“Censoring and banning training on racial and implicit bias – as well as dismissing the work of the very commission tasked with addressing these issues – are the same historical tactics used to censor Black and Brown voices for generations,” Lascaze and Tshiela said in the statement. “We look forward to a time when we aren’t required to beg New Hampshire decision-makers to validate concerns raised by our communities. Until then, we will continue to advocate for impacted community members across our state.”

McKim added that LEACT’s recommendations were created unanimously, with support from members of law enforcement who sit on the commission. Following the governor’s endorsement of the recommendations through an executive order, implicit bias training is now required for new state and local police officers.

Formella did not share their concerns.

“In my view, the referenced language currently in the budget would not inhibit or have a detrimental impact on the implementation of any of the commission’s recommendations,” the attorney general wrote.

McKim said he is primarily disappointed that the commission was not given the option to discuss the topic.

“None of us really had any preconceived notions of what we might come up with after we met,” McKim said. “The fact that we asked for a meeting – that was all we asked for – we were denied an opportunity to even discuss it and the attorney general just made a decision without having discussion. That’s very disheartening.”

Kate Giaquinto, a spokesperson for the Attorney General’s Office, said Formella does not have further comment beyond what he provided in his response letter.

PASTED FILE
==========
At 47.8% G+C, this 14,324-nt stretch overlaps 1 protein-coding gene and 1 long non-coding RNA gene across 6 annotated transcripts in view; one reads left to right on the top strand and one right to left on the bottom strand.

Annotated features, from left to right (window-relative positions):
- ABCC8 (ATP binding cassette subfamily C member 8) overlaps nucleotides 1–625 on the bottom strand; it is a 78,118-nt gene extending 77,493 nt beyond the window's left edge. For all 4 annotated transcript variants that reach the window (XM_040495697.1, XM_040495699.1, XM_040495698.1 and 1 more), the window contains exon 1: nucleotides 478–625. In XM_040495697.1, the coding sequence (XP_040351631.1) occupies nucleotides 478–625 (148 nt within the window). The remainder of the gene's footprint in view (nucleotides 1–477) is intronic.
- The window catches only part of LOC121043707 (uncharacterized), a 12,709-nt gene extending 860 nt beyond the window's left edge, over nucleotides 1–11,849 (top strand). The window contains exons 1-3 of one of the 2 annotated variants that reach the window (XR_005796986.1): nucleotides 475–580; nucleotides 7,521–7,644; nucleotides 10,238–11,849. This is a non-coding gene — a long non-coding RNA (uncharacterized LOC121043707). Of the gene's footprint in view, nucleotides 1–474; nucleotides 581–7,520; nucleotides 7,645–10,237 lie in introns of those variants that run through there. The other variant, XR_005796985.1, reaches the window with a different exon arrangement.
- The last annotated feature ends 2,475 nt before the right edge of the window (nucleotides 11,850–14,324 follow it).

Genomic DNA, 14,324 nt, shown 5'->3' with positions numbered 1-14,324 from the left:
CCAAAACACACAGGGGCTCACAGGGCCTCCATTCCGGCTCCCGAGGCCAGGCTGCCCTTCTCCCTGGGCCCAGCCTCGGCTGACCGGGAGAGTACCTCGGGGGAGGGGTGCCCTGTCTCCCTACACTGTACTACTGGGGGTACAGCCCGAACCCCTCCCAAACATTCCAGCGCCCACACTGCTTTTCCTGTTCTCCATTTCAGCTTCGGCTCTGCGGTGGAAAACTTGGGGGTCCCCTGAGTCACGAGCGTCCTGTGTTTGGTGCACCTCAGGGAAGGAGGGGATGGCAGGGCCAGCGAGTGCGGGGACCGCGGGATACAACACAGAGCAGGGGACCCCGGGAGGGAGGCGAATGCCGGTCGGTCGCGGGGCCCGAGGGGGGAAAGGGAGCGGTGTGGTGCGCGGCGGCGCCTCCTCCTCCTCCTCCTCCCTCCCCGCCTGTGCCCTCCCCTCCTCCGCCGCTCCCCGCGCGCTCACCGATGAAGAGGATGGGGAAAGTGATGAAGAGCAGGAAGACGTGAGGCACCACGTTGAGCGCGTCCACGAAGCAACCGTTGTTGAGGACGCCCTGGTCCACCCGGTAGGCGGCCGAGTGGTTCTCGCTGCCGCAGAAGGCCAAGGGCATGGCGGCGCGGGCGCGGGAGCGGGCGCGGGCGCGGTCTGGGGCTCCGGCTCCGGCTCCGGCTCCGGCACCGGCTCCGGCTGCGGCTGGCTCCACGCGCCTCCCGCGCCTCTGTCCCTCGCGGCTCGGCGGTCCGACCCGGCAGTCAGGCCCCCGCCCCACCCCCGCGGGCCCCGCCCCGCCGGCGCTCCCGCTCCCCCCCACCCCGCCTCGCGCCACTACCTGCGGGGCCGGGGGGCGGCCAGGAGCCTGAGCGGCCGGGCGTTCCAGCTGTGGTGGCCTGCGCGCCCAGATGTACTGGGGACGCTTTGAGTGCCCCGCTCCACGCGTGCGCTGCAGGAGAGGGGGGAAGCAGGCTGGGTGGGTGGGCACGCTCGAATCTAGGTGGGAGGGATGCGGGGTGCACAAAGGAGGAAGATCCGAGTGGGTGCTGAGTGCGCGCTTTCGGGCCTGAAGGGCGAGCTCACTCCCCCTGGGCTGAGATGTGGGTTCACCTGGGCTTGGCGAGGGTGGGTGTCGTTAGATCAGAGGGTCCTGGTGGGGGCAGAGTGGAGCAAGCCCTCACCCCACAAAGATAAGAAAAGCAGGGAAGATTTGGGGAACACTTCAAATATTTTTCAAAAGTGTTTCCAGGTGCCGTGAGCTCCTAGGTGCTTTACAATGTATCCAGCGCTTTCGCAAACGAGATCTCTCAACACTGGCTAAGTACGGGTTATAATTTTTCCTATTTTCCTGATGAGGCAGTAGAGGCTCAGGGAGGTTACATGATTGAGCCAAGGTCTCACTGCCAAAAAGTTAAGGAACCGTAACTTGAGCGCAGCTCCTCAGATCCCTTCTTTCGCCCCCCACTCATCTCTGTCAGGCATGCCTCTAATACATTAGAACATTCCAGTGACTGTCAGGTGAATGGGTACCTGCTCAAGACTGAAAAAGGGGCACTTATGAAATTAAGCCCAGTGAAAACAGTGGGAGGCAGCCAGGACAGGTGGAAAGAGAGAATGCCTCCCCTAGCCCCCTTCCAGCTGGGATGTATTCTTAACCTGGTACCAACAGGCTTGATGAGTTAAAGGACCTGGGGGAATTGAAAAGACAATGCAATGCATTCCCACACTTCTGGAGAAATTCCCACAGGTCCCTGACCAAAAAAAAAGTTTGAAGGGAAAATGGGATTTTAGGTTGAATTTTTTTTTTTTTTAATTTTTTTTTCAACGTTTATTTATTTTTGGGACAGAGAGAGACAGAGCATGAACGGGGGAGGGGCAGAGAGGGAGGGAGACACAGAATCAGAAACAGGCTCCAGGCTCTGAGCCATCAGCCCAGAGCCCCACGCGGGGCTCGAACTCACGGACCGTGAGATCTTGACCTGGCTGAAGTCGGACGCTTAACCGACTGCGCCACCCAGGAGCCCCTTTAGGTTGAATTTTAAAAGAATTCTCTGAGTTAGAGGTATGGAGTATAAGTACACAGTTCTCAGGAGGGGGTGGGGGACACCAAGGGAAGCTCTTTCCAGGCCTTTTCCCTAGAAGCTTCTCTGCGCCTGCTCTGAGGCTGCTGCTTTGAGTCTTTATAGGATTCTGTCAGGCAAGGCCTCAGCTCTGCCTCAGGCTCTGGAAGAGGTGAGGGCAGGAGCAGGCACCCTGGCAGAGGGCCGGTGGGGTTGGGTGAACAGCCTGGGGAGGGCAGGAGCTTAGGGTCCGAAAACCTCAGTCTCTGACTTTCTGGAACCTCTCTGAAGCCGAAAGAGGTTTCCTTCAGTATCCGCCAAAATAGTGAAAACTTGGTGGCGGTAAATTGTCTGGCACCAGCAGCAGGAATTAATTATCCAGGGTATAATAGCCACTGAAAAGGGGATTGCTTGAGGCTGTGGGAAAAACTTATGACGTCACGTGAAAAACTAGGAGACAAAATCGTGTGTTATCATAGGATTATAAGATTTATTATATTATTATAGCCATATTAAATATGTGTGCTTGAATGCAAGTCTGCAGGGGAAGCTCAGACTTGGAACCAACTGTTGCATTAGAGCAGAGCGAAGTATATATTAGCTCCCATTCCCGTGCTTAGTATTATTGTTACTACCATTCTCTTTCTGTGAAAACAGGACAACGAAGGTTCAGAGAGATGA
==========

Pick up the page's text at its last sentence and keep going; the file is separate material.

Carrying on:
New Hampshire is one of 21 states that have introduced bills that would restrict teaching critical race theory or limit how teachers can discuss racism and sexism, according to a recent analysis by Education Weekly. Four states have passed such legislation: Idaho, Iowa, Oklahoma and Tennessee.

While it is too soon to see any potential effects of this wave of “divisive concepts” legislation, in Oklahoma – where the governor signed what many call a ban on critical race theory last month – one college has paused a class centered around racial inequality and white privilege.

Additionally, educators in Oklahoma and Texas have said their states’ bills are putting a chill on lessons about structural racism.

Much of the legislation moving through state governments are largely modeled after former President Donald Trump’s September executive order that blocked federal agencies, contractors and grant recipients from introducing certain “divisive concepts” in workplace training. President Joe Biden swiftly overturned the order upon taking office in January.

The order had included a ban on the ideas that “one race or sex is inherently superior to another race or sex,” “the United States is fundamentally racist or sexist” and “an individual, by virtue of his or her race or sex, is inherently racist, sexist, or oppressive, whether consciously or unconsciously.”

McKim said much of the language in the current proposed budget was directly lifted from Trump’s executive order.

In a September memo to federal departments and agencies, the Trump administration pinpointed critical race theory, characterizing it as “divisive, false, and demeaning propaganda.”

Coined by legal scholar and civil rights advocate Kimberlé Crenshaw, the theory is an academic practice that examines how American law and society are shaped by race and racism.

Following Trump’s executive order, the African American Policy Forum – led by Crenshaw – reported that a survey within AAPF’s network resulted in over 300 instances of canceled, altered or halted diversity programs in more than 30 states.

Multiple organizations – including the state Business and Industry Association, the Office of the Child Advocate, the New Hampshire Providers Association, and numerous school boards – have opposed the legislation tucked into the state budget.




Concord Monitor Office

1 Monitor Drive
Concord,NH 03301
603-224-5301

 

© 2021 Concord Monitor
Terms & Conditions - Privacy Policy